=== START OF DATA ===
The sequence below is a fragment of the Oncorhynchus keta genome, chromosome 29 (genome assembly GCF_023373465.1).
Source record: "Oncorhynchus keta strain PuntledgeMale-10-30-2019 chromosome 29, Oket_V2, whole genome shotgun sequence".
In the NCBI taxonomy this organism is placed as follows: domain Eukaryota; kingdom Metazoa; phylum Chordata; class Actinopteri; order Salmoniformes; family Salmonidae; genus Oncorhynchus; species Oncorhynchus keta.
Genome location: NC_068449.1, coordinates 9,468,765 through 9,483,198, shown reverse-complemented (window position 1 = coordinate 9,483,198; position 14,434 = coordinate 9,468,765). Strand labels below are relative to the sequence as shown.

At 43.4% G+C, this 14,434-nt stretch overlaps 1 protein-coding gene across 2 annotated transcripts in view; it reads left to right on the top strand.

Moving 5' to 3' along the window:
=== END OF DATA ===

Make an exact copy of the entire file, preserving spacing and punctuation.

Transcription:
The sequence below is a fragment of the Oncorhynchus keta genome, chromosome 29 (genome assembly GCF_023373465.1).
Source record: "Oncorhynchus keta strain PuntledgeMale-10-30-2019 chromosome 29, Oket_V2, whole genome shotgun sequence".
In the NCBI taxonomy this organism is placed as follows: domain Eukaryota; kingdom Metazoa; phylum Chordata; class Actinopteri; order Salmoniformes; family Salmonidae; genus Oncorhynchus; species Oncorhynchus keta.
Genome location: NC_068449.1, coordinates 9,468,765 through 9,483,198, shown reverse-complemented (window position 1 = coordinate 9,483,198; position 14,434 = coordinate 9,468,765). Strand labels below are relative to the sequence as shown.

At 43.4% G+C, this 14,434-nt stretch overlaps 1 protein-coding gene across 2 annotated transcripts in view; it reads left to right on the top strand.

Moving 5' to 3' along the window: